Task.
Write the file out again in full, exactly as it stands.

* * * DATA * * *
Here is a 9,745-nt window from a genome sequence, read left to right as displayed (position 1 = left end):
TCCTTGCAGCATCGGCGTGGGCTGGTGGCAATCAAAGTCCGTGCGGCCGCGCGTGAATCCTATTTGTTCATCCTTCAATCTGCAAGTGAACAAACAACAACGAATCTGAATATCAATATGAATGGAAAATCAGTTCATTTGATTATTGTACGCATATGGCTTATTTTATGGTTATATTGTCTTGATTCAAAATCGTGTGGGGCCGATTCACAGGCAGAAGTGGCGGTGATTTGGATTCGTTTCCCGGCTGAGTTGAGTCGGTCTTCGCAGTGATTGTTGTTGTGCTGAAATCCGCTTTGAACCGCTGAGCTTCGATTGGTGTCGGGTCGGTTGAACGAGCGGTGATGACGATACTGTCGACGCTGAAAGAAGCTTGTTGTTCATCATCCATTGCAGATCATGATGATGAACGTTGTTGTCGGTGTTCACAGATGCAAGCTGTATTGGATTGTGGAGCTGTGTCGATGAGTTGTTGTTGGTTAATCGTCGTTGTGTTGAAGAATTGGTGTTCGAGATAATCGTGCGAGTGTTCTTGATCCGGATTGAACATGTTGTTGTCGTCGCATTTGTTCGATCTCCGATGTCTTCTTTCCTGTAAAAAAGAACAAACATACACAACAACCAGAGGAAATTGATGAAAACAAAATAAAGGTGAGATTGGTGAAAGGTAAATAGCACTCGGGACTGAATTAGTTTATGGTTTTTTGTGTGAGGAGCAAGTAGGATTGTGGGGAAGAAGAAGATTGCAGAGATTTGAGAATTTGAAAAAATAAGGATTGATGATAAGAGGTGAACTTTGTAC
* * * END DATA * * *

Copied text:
Here is a 9,745-nt window from a genome sequence, read left to right as displayed (position 1 = left end):
TCCTTGCAGCATCGGCGTGGGCTGGTGGCAATCAAAGTCCGTGCGGCCGCGCGTGAATCCTATTTGTTCATCCTTCAATCTGCAAGTGAACAAACAACAACGAATCTGAATATCAATATGAATGGAAAATCAGTTCATTTGATTATTGTACGCATATGGCTTATTTTATGGTTATATTGTCTTGATTCAAAATCGTGTGGGGCCGATTCACAGGCAGAAGTGGCGGTGATTTGGATTCGTTTCCCGGCTGAGTTGAGTCGGTCTTCGCAGTGATTGTTGTTGTGCTGAAATCCGCTTTGAACCGCTGAGCTTCGATTGGTGTCGGGTCGGTTGAACGAGCGGTGATGACGATACTGTCGACGCTGAAAGAAGCTTGTTGTTCATCATCCATTGCAGATCATGATGATGAACGTTGTTGTCGGTGTTCACAGATGCAAGCTGTATTGGATTGTGGAGCTGTGTCGATGAGTTGTTGTTGGTTAATCGTCGTTGTGTTGAAGAATTGGTGTTCGAGATAATCGTGCGAGTGTTCTTGATCCGGATTGAACATGTTGTTGTCGTCGCATTTGTTCGATCTCCGATGTCTTCTTTCCTGTAAAAAAGAACAAACATACACAACAACCAGAGGAAATTGATGAAAACAAAATAAAGGTGAGATTGGTGAAAGGTAAATAGCACTCGGGACTGAATTAGTTTATGGTTTTTTGTGTGAGGAGCAAGTAGGATTGTGGGGAAGAAGAAGATTGCAGAGATTTGAGAATTTGAAAAAATAAGGATTGATGATAAGAGGTGAACTTTGTAC